Robinhood: How Does it Make Money?
As technology has progressed, the finance sector has also benefited from it. A lot of great investment apps have got millennial investors fawning for them. And with the accessibility of online and app-trading increasing among young investors, the future definitely points towards even more increased usage of investment apps among all kinds of investors. One of the most popular investment apps today, Robinhood has almost doubled the number of its users in just a year. Robinhood is extremely popular among its users because of its commission free model. Robinhood is wonderful for people who want a cheap and convenient investment tool on their mobile devices. However, if Robinhood doesn’t charge any commission, how does it make any money? Well, you were wondering about that, this post is going to answer your question. Let’s get started and find out
How does Robinhood make money?
What is Robinhood?
Robinhood is one of the world’s most popular online trading and investment apps. It was launched in 2013 and its commission free model helps keep investor costs low and encourages them to invest more in the stocks. Investors can trade stocks, ETFs, options and even cryptocurrency without paying commissions. The app was originally developed for Apple (AAPL) – Get Report phones and tablets but has since launched an Android version as well.
Robinhood was born in the wake of the 2008 Recession. The product was created to fulfil a desire to “democratize America’s financial system”. The brains behind Robinhood also wanted to provide a more modern platform for young but jaded investors.
Why was Robinhood named so?
The app was named after the legendary outlaw Robinhood who stole from the rich and gave it to the poor”. The aim of the app was to involve the next generation into the act of investing at an earlier age. Because of its unique approach to investing, a lot of millennials have started using the low-to-no-fee app, especially the high-frequency traders.
What does Robinhood offer?
As of 2019, Robinhood offers a variety of investment vehicles including stocks, ETFs, cryptocurrency and options. The company has been valued at around $5.6 billion, following a recent Series-D investment round influx to the tune of $363 million, according to CNBC.
And, according to a recent report by JMP Securities in 2018, Robinhood is estimated to have around $1,000 to $5,000 in average assets per account – still way behind those of their competitors like Fidelity and TD Ameritrade (AMTD) – Get Report. Still, according to the company as of May 2018, Robinhood has allegedly saved customers over $1 billion in commission fees. The company was recently valued at over $6 billion, but how does a company which charges no commission for trades, earn its money. Before we delve into the specific things that Robinhood does, let’s learn a little about how free investing works.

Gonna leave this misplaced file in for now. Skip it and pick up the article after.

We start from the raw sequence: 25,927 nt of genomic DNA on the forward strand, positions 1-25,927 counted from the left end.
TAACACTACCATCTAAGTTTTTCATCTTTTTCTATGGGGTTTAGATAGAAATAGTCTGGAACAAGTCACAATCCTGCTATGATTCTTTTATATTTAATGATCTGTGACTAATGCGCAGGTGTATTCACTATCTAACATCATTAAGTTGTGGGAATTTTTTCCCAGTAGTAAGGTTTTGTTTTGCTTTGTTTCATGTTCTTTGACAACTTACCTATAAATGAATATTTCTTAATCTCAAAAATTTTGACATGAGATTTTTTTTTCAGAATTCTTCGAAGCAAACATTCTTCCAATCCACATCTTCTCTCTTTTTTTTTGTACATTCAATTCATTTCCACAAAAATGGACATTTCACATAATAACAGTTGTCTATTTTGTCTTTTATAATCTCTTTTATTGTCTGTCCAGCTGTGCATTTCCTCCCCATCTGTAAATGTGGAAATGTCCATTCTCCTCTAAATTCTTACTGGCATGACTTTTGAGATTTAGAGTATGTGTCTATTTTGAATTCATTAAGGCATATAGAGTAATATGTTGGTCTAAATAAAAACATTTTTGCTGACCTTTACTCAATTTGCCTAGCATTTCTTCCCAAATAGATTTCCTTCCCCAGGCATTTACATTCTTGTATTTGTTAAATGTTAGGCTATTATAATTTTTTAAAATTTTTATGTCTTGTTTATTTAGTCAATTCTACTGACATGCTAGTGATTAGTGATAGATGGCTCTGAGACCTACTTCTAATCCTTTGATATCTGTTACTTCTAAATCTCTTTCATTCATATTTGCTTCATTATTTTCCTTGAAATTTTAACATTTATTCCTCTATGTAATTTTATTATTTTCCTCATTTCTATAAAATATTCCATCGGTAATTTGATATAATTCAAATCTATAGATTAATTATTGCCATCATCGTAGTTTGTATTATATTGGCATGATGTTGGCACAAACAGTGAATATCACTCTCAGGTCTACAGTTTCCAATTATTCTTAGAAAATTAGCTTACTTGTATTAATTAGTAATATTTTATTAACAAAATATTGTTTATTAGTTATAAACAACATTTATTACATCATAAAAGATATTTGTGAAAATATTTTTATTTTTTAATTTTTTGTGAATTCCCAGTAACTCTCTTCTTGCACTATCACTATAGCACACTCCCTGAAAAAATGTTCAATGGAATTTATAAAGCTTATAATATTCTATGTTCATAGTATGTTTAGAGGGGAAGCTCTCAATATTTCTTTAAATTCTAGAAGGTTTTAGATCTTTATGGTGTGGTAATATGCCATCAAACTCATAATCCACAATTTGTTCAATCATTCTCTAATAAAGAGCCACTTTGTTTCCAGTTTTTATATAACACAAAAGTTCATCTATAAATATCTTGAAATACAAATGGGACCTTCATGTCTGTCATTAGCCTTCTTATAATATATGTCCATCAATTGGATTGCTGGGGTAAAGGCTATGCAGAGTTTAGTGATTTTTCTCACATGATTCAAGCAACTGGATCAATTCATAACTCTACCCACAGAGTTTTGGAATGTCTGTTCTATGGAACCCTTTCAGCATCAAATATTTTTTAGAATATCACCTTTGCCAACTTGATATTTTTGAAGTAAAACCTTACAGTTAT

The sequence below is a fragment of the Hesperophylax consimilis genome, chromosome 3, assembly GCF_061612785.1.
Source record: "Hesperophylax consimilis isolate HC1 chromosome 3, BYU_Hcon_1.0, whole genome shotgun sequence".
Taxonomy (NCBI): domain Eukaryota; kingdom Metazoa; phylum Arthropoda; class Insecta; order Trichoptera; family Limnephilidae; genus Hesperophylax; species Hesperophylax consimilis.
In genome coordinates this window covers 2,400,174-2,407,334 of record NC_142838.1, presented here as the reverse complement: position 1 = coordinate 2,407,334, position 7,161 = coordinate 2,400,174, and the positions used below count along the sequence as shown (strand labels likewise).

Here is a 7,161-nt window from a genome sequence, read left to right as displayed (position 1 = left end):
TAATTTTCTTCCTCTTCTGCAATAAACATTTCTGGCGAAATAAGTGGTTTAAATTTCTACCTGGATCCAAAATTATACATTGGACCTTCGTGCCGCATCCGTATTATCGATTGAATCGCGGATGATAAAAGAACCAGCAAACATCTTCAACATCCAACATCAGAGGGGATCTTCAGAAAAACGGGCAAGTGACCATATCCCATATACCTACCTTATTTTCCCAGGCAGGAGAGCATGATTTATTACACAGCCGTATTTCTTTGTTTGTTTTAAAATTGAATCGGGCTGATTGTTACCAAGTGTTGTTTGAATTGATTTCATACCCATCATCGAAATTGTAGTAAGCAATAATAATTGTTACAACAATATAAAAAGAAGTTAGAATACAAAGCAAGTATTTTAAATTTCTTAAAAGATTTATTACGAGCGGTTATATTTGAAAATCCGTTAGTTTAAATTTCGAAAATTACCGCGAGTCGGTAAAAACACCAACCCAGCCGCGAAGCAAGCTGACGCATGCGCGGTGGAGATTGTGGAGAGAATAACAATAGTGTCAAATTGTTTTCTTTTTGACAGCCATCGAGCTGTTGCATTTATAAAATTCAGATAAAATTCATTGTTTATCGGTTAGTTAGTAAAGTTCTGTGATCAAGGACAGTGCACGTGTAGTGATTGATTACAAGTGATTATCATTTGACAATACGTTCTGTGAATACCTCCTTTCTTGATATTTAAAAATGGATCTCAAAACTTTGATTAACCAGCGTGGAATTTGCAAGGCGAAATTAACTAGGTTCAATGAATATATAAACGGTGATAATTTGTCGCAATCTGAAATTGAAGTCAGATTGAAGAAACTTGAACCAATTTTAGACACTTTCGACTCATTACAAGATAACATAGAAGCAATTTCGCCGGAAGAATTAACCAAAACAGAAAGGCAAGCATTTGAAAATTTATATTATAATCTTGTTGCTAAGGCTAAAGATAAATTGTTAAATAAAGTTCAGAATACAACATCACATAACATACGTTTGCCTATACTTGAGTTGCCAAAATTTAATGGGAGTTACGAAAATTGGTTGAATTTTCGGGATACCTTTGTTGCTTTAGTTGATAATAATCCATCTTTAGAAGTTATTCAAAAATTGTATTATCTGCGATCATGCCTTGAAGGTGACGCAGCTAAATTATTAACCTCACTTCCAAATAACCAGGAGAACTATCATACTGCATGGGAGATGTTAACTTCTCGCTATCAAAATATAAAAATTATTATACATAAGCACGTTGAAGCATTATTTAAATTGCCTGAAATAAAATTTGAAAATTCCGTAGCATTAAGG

What is Free Investing?
While commission free investing sounds free or extremely low cost on the surface but apps like Robinhood and Acorn earn their money using a variety of other means. Some of those are interest, rebates and making customers pay for premium accounts to gain access to exclusive investment options. Let’s find out more about them.
How does Robinhood Make Money?
Here are the ways in which this commission free investment and trading app makes money.
1. Income through Interest
One of Robinhood’s co-founder said that the app makes a large portion of its money from interest made by lending out investor’s idle cash – basically making money off of uninvested funds in customer’s accounts. Robinhood’s website also states that the app makes money from “interest from customer cash and stocks, much like a bank collects interest on cash deposits” as well as “rebates from market makers and trading venues.”
Additionally, Robinhood charges for some other services – including live broker trading via phone (which will put you back $10 per trade) as well as some foreign stock transactions for around $35 to $50.
But Robinhood also reportedly makes a decent bit off of trades in other ways – including making money off of orders.
According to the Wall Street Journal in late 2018, “If a customer buys 100 shares of Apple for $200 each – a $20,000 purchase – Robinhood could get up to $5.20 for routing that order to electronic-trading giant Citadel Securities LLC, according to calculations based on a recent Securities and Exchange Commission filing,” the article reads. According to The Journal’s analysis of SEC filings, that’s compared to some 9 cents that Schwab (SCHW) – Get Report would make for the order and 16 cents that TD Ameritrade would make.
2. Income through Premium Accounts
Robinhood Gold, the company’s premium account, allows investors up to $1,000 of margin – allowing them to trade with more than they have in their cash balance on the app.
This is accomplished through margin lending.
3. Income through Marginal Interest and Margin Lending
A major source of income for the investment app is the company’s margin trading service via Robinhood Gold – which starts at $6 a month, according to their site. The margin account’s minimum portfolio value is $2,000 – however, there are different tiers.
If you want additional margin loans, you can pay $6 a month for another $1,000 – and can continue borrowing money as the margin will be 50% your account balance (which is unusual for brokerages).
According to Robinhood’s site, for a “$200/month Gold tier, you’ll receive a charge for a 5% margin fee. For customers borrowing over $50,000, there’s an interest rate of 5% APR. For example, if you borrow $125,000, you’ll be charged interest on $75,000 ($125,000 – $50,000). The daily rate for borrowing $75,000 will be $10.41 ($75,000 x 5% /360).”
However, if users wish to switch their Robinhood account to another broker, they will need to pay $75.
4. Income through High-Frequency Trading and Order Flow
Robinhood’s extreme dependency on revenue through high-frequency trading has come under heavy criticism in recent years.